The final Friday evening of the month, she stopped at the post office and carried away with her the bill for her Leghorn hat, mailed with nicely conceived estimate as to when her first check would be due. Kate visited the Trustee, and smiled grimly as she slipped the amount in an envelope and gave it to the hack driver to carry to Hartley on his trip the following day. She had intended all fall to go with him and select a winter headpiece that would be no discredit to her summer choice, but a sort of numbness was in her bones; so she decided to wait until the coming week before going. She declined George's pressing invitation to go along to Aunt Ollie's and help load and bring home a part of his share of their summer's crops, on the ground that she had some work to prepare for the coming week.

Then Kate went to her room feeling faint and heavy. She lay there most of the day, becoming sorrier for herself, and heavier every passing hour. By morning she was violently ill; when she tried to leave her bed, dizzy and faint. All day she could not stand. Toward evening, she appealed to George either to do something for her himself, or to send for the village doctor. He asked her a few questions and then, laughing coarsely, told her that a doctor would do her no good, and that it was very probable that she would feel far worse before she felt better. Kate stared at him in dumb wonder.

"But my school!" she cried. "My school! I must be able to go to school in the morning. Could that spring water have been infected with typhus? I've never been sick like this before."

"I should hope not!" said George. And then he told her bluntly what caused her trouble. Kate had been white to begin with, now she slowly turned greenish as she gazed at him with incredulous eyes. Then she sprang to her feet.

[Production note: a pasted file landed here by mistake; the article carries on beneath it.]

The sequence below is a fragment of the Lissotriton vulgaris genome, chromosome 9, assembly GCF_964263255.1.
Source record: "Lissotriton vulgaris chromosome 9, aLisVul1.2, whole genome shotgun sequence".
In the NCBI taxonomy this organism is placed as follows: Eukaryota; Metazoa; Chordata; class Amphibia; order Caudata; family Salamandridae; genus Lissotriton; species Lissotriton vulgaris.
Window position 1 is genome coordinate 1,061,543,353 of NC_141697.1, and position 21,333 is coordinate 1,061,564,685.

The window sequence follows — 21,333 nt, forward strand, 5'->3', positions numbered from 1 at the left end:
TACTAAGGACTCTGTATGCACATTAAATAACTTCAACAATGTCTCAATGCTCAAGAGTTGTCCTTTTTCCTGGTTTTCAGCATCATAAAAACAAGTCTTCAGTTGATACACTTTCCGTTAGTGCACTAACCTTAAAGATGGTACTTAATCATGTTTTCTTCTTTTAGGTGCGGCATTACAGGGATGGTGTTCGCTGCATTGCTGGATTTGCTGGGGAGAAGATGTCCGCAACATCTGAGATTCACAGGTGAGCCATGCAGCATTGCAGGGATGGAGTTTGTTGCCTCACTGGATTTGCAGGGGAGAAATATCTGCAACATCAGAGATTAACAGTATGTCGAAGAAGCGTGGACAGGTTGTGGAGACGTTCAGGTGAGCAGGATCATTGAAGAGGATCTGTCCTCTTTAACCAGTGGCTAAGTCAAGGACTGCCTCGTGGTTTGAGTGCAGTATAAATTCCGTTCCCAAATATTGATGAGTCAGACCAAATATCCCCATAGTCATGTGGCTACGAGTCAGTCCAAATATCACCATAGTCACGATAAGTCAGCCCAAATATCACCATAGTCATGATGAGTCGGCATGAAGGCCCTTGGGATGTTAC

"But I can't be ill!" she cried. "I can't! There is my school! I've got to teach! Oh, what shall I do?"

George had a very clear conception of what she could do, but he did not intend to suggest it to her. She could think of it, and propose it herself. She could not think of anything at that minute, because she fainted, and fell half on the bed, half in his arms as he sprang to her. He laid her down, and stood a second smiling triumphantly at her unheeding face.

"Easy snap for you this winter, Georgie, my boy!" he muttered. "I don't see people falling over each other to get to you for professional services, and it's hard work anyway. Zonoletics are away above the head of these country ignoramuses; blue mass and quinine are about their limit."

He took his time to bathe Kate's face. Presently she sat up, then fell on the pillow again.

"Better not try that!" warned George. "You'll hurt yourself, and you can't make it. You're out of the game; you might as well get used to it."

"I won't be out of the game!" cried Kate. "I can't be! What will become of my school? Oh, George, could you possibly teach for me, only for a few days, until I get my stomach settled?"

"Why, I'd like to help you," he said, "but you see how it is with me. I've got my fall work finished up, and I'm getting ready to open my office next week. I'm going to rent that nice front room over the post office."